Since it is Sunday, I grab my iPad Mini and plop down on the couch. My iPad has been my salvation. I can check my email by using the pinch and zoom feature. I also have larger text turned on. If you go to settings – general – accessibility you can find a dozen other things that may be helpful.

 

Apple App Store
Apple App Store

My habilitation person from Blindness and Visual Services literally stuffed my iPad with apps. The ones I actually use are Magnify and Freeze and a large button calculator. It is also sort of fun to demonstrate the wonders of technology to people using the KNFB Reader. There are about a dozen others on there. Some of them are for people with much worse vision than mine at present. Hope for the best and prepare for the worst; you know.  Today I have been carrying my iPad around while I do chores. I am listening to an Agatha Christie novel on my BARD app. Hercule Poirot is such a clever, little man.

ipadtotv
iPad screen bottom left of photo, enlarged onto TV

 

I can plug my iPad into the TV so that I can see everything on its screen.  I don’t use it much since I can use the Zoom feature on the iPad. Click here to find out how I connected them.

 

 

Magnilink Zip 17 portable CCTV
Magnilink Zip 17 portable CCTV

Since I start teaching again on Wednesday I have my portable CCTV setup which is the MagniLink Zip 17 (photo on left). That way I can review my notes and actually be able to see them! If the CCTV breaks (bite my tongue!) I can always fall back on the iPad with Justand V2 (photo on the right).

 

Ott flip light
Ott flip light

I’m going to need to put together an outfit to wear but I need extra light to make sure I’ve got the color right.  I put my little Ott flip light on the “ironing board in the bedroom to help with that.  I also have an Ott floor lamp in the bedroom for extra light.  I can put the little Ott in my purse if I need extra light to find something.

Speaking of my purse, I carry my iPad Mini, Smartlux reader and MaxTV lenses in my purse.

 

We did not go out to lunch today but if we had, I have my Smartlux reader/magnifier in my purse to read menus.

 

 

Glasses to cut down on glare
NOIR glares glasses
Small monicular
small monocular

Later when I take the Beastie Baby for her walkies I will have my glare glasses on and my monocular around my neck. Since the old darling and half of the other dogs get to run off lead at the dog park, it is good to be able to see which of our friends is across the field.

 

Sue's Telescopic Glasses
Max TV Telescopic Glasses

This evening if I want to watch TV, I have my Max TV telescopic glasses. I use those to do classroom observations at my school job. The little kids like them because my eyes look huge when I wear them. They can be handy in a store when I’m trying to find something.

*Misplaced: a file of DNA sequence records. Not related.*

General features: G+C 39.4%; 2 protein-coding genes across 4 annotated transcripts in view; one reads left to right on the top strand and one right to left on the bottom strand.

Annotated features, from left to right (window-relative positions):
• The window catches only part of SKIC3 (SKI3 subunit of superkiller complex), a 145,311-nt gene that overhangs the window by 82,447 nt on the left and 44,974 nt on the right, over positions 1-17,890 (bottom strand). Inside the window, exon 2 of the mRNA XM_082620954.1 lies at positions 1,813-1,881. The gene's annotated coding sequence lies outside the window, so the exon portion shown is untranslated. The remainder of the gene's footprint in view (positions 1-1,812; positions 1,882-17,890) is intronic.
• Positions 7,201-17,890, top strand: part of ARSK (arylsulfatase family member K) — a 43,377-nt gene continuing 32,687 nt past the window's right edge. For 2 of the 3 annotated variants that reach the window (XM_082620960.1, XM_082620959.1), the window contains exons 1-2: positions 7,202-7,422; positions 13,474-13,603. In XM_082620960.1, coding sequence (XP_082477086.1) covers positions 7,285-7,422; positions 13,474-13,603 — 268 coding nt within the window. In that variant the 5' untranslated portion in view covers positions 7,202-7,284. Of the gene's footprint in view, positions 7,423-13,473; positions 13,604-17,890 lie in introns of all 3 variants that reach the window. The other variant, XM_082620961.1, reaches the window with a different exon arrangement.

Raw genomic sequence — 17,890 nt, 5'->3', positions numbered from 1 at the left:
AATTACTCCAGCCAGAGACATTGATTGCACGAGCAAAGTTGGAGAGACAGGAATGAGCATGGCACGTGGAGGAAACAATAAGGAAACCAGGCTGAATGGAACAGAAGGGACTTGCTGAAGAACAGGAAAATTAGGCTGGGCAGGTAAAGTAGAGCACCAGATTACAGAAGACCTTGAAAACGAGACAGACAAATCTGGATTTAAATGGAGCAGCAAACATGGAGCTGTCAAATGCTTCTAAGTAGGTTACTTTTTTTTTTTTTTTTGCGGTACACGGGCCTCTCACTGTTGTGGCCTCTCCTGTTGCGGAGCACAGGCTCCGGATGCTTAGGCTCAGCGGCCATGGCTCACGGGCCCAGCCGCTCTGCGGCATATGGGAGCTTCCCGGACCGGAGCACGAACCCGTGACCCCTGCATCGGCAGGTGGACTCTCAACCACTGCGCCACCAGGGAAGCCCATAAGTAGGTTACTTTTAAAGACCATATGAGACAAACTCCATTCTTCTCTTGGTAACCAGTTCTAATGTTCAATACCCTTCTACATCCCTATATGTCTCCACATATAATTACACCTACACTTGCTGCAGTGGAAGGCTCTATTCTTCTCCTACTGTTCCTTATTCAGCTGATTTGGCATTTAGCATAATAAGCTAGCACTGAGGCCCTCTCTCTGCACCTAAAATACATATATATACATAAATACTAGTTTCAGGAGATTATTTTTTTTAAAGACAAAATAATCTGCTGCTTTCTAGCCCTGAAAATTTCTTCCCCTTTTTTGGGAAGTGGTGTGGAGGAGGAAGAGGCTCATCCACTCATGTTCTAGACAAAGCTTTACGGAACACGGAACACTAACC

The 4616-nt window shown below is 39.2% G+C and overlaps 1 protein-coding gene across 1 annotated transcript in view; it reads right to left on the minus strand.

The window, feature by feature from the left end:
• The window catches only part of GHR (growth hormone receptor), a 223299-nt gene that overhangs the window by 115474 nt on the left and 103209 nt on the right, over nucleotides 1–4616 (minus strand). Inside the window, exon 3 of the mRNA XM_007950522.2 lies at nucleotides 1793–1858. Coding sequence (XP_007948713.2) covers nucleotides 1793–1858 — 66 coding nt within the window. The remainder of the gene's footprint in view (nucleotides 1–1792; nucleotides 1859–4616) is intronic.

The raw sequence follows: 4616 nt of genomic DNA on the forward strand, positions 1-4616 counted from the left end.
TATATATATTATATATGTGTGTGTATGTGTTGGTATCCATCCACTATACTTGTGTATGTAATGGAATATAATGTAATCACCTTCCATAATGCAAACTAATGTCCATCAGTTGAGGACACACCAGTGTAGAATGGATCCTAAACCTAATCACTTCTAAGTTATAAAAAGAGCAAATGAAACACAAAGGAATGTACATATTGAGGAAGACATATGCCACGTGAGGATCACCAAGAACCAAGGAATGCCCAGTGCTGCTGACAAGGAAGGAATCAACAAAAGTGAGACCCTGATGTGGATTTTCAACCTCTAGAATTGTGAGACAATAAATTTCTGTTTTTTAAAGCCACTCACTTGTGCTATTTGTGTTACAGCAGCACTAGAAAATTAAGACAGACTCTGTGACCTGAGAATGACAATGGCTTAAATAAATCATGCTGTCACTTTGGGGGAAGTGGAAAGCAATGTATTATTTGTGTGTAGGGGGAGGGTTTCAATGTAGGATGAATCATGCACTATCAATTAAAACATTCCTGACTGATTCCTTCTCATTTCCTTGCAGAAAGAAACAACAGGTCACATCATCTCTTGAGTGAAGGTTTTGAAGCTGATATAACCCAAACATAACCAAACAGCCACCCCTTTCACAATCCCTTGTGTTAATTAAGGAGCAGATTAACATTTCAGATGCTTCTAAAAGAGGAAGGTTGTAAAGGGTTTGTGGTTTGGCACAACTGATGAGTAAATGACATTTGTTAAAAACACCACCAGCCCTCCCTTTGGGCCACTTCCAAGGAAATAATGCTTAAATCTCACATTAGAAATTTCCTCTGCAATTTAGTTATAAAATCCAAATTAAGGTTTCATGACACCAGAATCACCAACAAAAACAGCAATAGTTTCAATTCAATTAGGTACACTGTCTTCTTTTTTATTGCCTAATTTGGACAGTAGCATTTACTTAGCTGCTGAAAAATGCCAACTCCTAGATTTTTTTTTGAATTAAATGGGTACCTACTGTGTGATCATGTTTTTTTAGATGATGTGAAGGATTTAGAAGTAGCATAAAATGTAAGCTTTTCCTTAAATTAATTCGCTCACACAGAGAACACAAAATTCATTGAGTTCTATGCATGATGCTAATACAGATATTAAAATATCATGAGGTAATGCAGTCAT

Those are the basic, low vision tools I use at home. If this were a workday I would also tell you about the zoom text app on my work computer. Absolutely essential if you are using a standard PC.

Hope that quick review helped. Don’t give up hope. With technology, things can be a lot better. Remember, comparatively speaking, you are losing your vision at the best time in history thus far.

If you want to review the pages where I talk about these devices, you can use the 3 ways to search our website: 1) search website; 2) categories and 3) tags/keywords. You can find these either in the right-hand column or at the bottom of the page.
Continue reading “A Day in the Life”

Ratings

  • Rate this
  • Summary
Current Average Ratings
Overall quality
Avg: 5.00/5
Applies to topic
Avg: 5.00/5
Helpful to me
Avg: 5.00/5
A Day in the Life
Total Avg Rating: 5.00 out of 5 with based on 1 rating(s)
Overall quality
Applies to topic
Helpful to me

News: July 15, 2016

Ratings

  • Rate this
  • Summary
Current Average Ratings
Overall quality
Avg: 0/5
Applies to topic
Avg: 0/5
Helpful to me
Avg: 0/5
News: July 15, 2016
Total Avg Rating: 0.00 out of 5 with based on 0 rating(s)
Overall quality
Applies to topic
Helpful to me

Video: Overview of Assistive Technology for People with Low Vision

A great overview of the types of computer and non-computer devices available for those with low vision.

 

Ratings

  • Rate this
  • Summary
Current Average Ratings
Overall quality
Avg: 0/5
Applies to topic
Avg: 0/5
Helpful to me
Avg: 0/5
Video: Overview of Assistive Technology for People with Low Vision
Total Avg Rating: 0.00 out of 5 with based on 0 rating(s)
Overall quality
Applies to topic
Helpful to me

Toy Story, Too

This is Toy Story, too. Sequels are not just for the movies.

Just like all roads led to Regillo, pretty much all ‘toy’ recommendations being given to me are for Eschenbach products. I am not telling you they are the best. I have absolutely no basis for comparison because I have tried very few other low vision products. I am just telling you these are the ones I have tried and so far, I like them. I like them. (This is not a paid endorsement but if anyone out there is with Eschenbach, we could talk business!)

My reader is a Smartlux Digital Video Magnifier. It is easy to use. The reader has 5x, 7x, 9x and 12x magnifications. You can hold it in your hand or prop it up on its little ‘kickstand’.

Sue's Eschenbach Smartlux Digital Magnifyer
Sue’s Eschenbach Smartlux Digital Magnifyer